Lewis Hamilton drove a commanding race to beat teammate Valtteri Bottas to victory in China, as Formula One celebrated its 1000th race.
Hamilton surged past polesitter Bottas into turn 1 at Shanghai, and was never really troubled throughout the race, finishing ahead of the Finn and Ferrari’s Sebastian Vettel.
The Italian team were a source of controversy, as they again enforced team orders between Vettel and his teammate Charles Leclerc, a move which resulted in them losing any chance of victory.
There was action at the start of the race, as the Toro Rosso of Danii Kvyat collided with both of the McLarens, which resulted in Lando Norris being spectacularly launched onto 2 wheels. Him and Kvyat would later retire.
— Lando Norris (@LandoNorris) April 14, 2019
Vettel spent a large portion of the race scrapping with the Red Bull of Max Verstappen. Verstappen would finish the race 4th, ahead of the faster Ferrari of Leclerc.
Daniel Ricciardo picked up his first points for Renault by finishing “best of the rest” in 7th place. The likeable Australian has endured a torrid start to life with his new team, but in China Renault appeared to take a marked step forward in their midfield battle with the likes of Haas and Alfa Romeo.
However the star performance of the day belonged Alexander Albon.
The British-Thai driver, after a challenging weekend which included crashing heavily in third practice, drove a measured and composed race to finish 10th after starting from the pit lane. Toro Rosso believe their car to have serious pace, and after Albon’s performance in Shanghai, who is anyone to disagree.
Hamilton fast when it matters
Despite appearances, Hamilton’s victory on Sunday was anything but assured. The Briton had been outpaced by teammate Bottas all weekend, including qualifying.
However, when the flag dropped, Hamilton surged past the Finn and that was that. Bottas did stick with Hamilton, but was soon brought into the pits early to protect Hamilton’s lead, and with that any chance Bottas had of victory disappeared.
Ferrari in disarray
Once again it’s been a disappointing weekend for Ferrari, despite all their promises of pace and competitiveness. And a large part of that is down to team orders.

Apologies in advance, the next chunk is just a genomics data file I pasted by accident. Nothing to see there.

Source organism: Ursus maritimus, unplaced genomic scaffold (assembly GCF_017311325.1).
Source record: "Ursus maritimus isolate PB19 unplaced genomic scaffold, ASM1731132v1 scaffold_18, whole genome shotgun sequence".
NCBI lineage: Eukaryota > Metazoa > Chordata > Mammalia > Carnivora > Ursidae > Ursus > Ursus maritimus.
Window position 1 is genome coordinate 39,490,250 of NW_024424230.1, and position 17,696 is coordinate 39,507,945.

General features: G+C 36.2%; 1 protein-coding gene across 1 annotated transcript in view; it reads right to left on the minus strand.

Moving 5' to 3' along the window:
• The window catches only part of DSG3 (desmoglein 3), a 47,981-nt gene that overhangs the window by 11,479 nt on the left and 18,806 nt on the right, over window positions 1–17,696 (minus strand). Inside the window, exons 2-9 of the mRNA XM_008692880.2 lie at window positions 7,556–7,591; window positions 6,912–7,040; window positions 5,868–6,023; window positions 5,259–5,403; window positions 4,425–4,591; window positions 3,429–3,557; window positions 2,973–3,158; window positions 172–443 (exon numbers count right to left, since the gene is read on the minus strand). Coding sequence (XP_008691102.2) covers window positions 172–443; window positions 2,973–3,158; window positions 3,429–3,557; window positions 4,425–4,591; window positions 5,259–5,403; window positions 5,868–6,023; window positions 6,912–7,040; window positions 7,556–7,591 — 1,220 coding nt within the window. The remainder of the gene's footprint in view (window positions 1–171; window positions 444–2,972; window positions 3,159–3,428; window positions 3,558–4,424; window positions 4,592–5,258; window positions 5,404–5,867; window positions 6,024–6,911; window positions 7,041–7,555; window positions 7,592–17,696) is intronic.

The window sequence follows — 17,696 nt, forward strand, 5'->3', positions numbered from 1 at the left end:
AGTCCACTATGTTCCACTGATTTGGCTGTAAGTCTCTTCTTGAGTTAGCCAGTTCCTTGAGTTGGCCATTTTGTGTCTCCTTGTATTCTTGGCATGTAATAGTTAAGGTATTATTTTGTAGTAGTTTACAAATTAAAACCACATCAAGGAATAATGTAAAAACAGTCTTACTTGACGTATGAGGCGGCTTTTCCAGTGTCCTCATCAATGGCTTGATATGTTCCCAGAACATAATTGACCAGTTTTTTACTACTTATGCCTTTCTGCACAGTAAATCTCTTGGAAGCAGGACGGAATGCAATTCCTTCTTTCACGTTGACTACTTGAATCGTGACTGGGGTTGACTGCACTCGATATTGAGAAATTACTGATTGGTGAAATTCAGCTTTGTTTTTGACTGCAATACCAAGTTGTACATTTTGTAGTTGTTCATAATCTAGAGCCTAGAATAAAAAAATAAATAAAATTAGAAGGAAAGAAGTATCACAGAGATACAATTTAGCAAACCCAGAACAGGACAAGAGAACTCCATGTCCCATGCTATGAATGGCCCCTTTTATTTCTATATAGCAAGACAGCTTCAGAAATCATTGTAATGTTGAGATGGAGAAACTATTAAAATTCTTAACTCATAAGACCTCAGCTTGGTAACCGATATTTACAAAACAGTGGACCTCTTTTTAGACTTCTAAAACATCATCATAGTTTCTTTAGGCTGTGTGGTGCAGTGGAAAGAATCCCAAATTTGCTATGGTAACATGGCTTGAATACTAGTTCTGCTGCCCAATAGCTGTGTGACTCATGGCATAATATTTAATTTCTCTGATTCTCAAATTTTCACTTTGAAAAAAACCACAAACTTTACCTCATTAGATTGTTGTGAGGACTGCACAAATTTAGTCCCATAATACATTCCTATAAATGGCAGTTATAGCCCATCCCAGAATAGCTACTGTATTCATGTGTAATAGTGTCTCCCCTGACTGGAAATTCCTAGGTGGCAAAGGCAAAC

In the early part of the race, Ferrari told Leclerc to let Vettel through, because they thought he had a better chance of catching the Mercedes’ than Leclerc. The Monegasque promptly complied and let Vettel through.
However, what followed was lap after lap of mistakes and poor lap times from the German which resulted in Mercedes pulling out an unassailable lead.
The Italian team have stated Vettel is still very much team leader, despite his poor form and Leclerc’s impressive showings so far this season. But is there any sense in harming your chances in a race, as well as stifling the ferocious talent of your young driver, just to protect your misfiring main driver?
Formula one hits 1000
China was the setting for Formula One’s 1000th race. With a number as momentous as that, you would hope the race in question would be a pulse pounding affair with action, emotion and drama from the moment the lights went out.
However, this is China. With very abrasive tarmac and low temperatures on race day, tyre management was the name of the game in F1’s 1000th race, which I think is a bit of a shame.
It would have been fantastic if the 1000th race was held somewhere more historic, such as Monza or Spa Francorchamps, but the calendar dictates all.
In its history, Formula One has delivered every kind of emotion imaginable. Heartbreaking sadness. Euphoric happiness. Since 1950, it’s been a globetrotting circus of the greatest drivers and cars in the world. But the sport possesses something more than that, something which other sports long to have but don’t. That “glamour factor”. The European chic of Monte Carlo. Champagne on the podium.
F1 has delivered some of the greatest sporting moments ever over its 1000 races. Hunt versus Lauda. Senna versus Prost. The dominance of Michael Schumacher. A Stevenage schoolboy becoming a 5 time world champion with McLaren and Mercedes.
Formula one has never stopped giving out memories over the past 1000 races.
Here’s to the next 1000.
By Jamie Downes (@JamieDownes11)
Featured image by Morio [CC BY-SA 4.0 (https://creativecommons.org/licenses/by-sa/4.0)]